positive side, the AFL-CIO recently held a “Raising Wages” summit
keynoted by Sen. Elizabeth Warren, which proposed a new way forward for
the Democratic Party to focus things like higher minimum wages, but
that’s not nearly enough. Higher minimum wages don’t help enough when
you're insecure or part-time, you don’t know what your work schedule is
from day to day, or if you don’t have a job at all.
4. The world economy is in trouble.
as the U.S. seems to be improving, the global economy is not looking so
good, with the possibility of a prolonged downturn in Europe most
worrisome. Europe appears to be sliding into deflation on a
continent-wide basis, a problem that carries with it the prospect of a
much steeper fall. There are serious financial worries in the air
because some banks could go down if Greece or other countries
restructure debt. The bank situation could hit the U.S. through credit
default swap purchased by American financial companies. Remember AIG in
2008? If you do, you will not have to guess who will be on the hook if
these companies fail. You, the taxpayer, that’s who!
A slowdown in
China seems clear, which pulls down almost all the rest of the
developing world — countries like Brazil and Russia — in terms of stable
exports. Experts are concerned that many third-world countries have
borrowed in dollars — and the dollar is rising, close to a 10-year high
(Europe has also increased the demand for dollars). This can cause a
number of serious problem. For foreigners, it becomes much more
expensive to pay back borrowed dollars. On the U.S. side, American
exports fall as the dollar rises. All of which causes economic
Which brings us to the next topic: the chance of another catastrophic blowup.
5. Another financial crisis?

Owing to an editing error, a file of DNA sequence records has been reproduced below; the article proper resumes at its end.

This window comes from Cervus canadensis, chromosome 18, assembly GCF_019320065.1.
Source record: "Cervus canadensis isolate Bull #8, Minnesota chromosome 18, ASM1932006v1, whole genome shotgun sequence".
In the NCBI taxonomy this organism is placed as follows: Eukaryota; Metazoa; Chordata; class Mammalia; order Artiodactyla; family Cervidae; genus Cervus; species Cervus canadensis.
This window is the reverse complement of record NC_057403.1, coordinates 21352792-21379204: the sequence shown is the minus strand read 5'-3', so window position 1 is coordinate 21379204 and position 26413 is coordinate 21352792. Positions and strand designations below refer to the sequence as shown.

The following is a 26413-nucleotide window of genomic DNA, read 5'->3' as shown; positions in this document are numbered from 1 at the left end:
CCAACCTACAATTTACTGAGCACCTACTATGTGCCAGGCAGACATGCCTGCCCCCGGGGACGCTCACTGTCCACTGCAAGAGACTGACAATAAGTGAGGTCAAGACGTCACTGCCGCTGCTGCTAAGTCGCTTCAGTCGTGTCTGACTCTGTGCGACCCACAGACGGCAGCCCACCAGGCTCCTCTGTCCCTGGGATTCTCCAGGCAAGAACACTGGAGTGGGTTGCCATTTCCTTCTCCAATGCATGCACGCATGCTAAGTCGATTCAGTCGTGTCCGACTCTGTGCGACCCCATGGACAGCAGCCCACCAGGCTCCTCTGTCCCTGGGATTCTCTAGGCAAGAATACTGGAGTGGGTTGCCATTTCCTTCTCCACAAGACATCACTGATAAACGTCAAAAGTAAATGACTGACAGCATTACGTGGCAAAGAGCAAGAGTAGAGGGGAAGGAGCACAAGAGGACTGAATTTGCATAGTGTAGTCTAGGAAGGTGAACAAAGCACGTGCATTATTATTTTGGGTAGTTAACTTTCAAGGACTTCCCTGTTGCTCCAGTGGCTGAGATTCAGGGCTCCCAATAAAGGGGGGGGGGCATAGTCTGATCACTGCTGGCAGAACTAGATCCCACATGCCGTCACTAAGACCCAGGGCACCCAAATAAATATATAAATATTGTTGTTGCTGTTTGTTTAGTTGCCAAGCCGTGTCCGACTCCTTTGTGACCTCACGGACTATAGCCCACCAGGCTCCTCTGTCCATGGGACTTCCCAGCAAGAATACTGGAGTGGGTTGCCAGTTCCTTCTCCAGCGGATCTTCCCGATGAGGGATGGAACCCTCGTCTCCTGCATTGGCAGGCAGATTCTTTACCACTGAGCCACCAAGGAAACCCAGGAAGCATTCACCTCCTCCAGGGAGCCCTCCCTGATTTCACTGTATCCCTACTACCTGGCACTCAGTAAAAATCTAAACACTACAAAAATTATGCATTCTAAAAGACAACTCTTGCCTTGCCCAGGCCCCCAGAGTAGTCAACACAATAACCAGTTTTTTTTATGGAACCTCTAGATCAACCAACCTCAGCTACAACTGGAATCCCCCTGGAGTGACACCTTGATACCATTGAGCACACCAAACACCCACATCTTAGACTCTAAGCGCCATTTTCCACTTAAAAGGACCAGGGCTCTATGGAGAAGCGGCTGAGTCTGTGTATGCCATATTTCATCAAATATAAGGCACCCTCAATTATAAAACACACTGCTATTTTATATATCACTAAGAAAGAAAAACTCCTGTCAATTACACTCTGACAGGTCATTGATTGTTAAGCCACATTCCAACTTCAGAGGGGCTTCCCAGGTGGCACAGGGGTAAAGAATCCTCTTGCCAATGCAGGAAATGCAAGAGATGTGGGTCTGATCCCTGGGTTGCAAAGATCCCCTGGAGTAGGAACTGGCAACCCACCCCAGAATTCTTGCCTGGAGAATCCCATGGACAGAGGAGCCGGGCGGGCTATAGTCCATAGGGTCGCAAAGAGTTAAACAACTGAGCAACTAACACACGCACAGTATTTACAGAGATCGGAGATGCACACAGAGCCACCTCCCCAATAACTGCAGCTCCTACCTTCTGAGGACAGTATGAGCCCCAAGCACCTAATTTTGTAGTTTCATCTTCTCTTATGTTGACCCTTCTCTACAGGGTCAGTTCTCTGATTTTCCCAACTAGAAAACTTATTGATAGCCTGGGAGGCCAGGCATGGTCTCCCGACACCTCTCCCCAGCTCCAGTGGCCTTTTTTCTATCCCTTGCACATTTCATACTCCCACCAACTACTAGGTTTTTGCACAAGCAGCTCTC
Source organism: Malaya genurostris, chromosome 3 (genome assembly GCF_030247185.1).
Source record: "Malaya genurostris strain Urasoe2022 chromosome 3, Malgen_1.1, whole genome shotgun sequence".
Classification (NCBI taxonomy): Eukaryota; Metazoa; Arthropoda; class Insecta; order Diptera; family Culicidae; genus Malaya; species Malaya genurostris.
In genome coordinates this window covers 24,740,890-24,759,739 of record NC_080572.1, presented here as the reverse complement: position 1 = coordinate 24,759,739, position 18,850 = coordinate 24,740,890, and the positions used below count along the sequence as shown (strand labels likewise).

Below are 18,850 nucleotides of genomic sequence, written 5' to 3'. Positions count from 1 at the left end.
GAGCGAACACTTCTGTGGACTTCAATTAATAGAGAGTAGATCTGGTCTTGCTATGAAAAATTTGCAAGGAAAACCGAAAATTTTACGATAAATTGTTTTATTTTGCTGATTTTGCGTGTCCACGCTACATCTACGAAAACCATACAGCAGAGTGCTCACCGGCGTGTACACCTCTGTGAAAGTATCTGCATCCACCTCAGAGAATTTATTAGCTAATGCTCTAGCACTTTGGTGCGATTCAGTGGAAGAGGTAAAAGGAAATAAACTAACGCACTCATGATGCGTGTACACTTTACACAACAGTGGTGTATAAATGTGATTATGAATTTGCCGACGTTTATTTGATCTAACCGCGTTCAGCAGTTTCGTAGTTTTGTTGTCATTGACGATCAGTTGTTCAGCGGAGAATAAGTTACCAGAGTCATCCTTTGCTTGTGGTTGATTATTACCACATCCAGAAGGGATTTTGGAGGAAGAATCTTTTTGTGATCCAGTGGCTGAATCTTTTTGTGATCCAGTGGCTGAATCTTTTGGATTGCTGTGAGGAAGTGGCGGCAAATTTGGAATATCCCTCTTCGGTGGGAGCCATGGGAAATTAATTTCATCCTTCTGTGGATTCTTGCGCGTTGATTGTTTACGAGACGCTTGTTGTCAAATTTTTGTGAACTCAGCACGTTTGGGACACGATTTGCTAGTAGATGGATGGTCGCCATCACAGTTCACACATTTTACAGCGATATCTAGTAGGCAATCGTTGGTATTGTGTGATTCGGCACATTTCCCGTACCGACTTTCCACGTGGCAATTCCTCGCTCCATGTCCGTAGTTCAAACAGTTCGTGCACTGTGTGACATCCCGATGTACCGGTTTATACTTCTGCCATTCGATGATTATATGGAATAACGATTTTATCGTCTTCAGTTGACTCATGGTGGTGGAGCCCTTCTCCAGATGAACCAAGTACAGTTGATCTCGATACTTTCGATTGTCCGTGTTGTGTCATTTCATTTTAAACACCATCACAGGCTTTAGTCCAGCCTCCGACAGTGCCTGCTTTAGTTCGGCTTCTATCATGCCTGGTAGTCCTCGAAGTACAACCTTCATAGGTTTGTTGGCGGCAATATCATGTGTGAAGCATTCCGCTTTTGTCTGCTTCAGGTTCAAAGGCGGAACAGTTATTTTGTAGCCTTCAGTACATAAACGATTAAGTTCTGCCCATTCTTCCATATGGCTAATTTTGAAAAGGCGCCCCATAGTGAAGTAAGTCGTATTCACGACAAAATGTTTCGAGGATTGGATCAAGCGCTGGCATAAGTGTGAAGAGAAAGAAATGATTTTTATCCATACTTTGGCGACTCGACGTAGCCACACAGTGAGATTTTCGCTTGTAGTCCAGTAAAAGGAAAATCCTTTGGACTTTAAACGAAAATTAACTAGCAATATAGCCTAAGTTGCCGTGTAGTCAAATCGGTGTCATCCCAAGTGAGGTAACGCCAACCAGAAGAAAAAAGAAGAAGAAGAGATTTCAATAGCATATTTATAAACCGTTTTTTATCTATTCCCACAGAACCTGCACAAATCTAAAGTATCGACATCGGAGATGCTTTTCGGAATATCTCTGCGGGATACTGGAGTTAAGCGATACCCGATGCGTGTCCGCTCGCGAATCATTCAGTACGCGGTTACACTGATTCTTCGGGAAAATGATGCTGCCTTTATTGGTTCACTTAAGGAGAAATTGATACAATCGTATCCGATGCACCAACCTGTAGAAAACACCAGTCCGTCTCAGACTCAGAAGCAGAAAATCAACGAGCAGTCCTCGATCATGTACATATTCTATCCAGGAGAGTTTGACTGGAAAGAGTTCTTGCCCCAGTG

When a lot of economists talk about the next financial crisis, they aren’t talking about if. They’re talking about when.
face it, too-big-to-fail banks are still a giant threat, and they are
still too big to regulate. The Republicans — with many Democrats — are
rolling back significant pieces of the Dodd-Frank legislation meant to
curb Wall Street excess. Just two weeks ago, the banks got their way in
the congressional budget, which gave them permission to move risky
derivatives into the insured portions of the bank. Crank up the casino!
Again, guess who will be asked to pay to clean up the mess when
speculation fever takes over? You, the taxpayer.
There’s also the
matter of a nasty mess known as the shadow banking system, which
involves stuff like hedge funds, trust companies and financial firms
other than banks. It played a huge role in the last financial crisis,
and it’s growing again. Nobody really has a handle on it, but what is
known is that shadow banking increases the chance that systemic risk
will be set off from the gaps that exist between it and traditional
The global financial system is fragile, and the fact that
developing countries will have trouble paying back dollar loans given
the strong dollar is a formula for disaster. It means companies are more
likely to go bust, which leads to defaults, which means that whoever
made the loans is out the money. The world is deeply interconnected
financially, and it only takes one piece of the web to fray for the rest
to start unraveling.
Lynn Parramore is
contributing editor at AlterNet. She is cofounder of Recessionwire,
founding editor of New Deal 2.0, and author of "Reading the Sphinx:
Ancient Egypt in Nineteenth-Century Literary Culture." She received her
Ph.D. in English and cultural theory from NYU, and she serves on the
editorial board of Lapham's Quarterly. Follow her on Twitter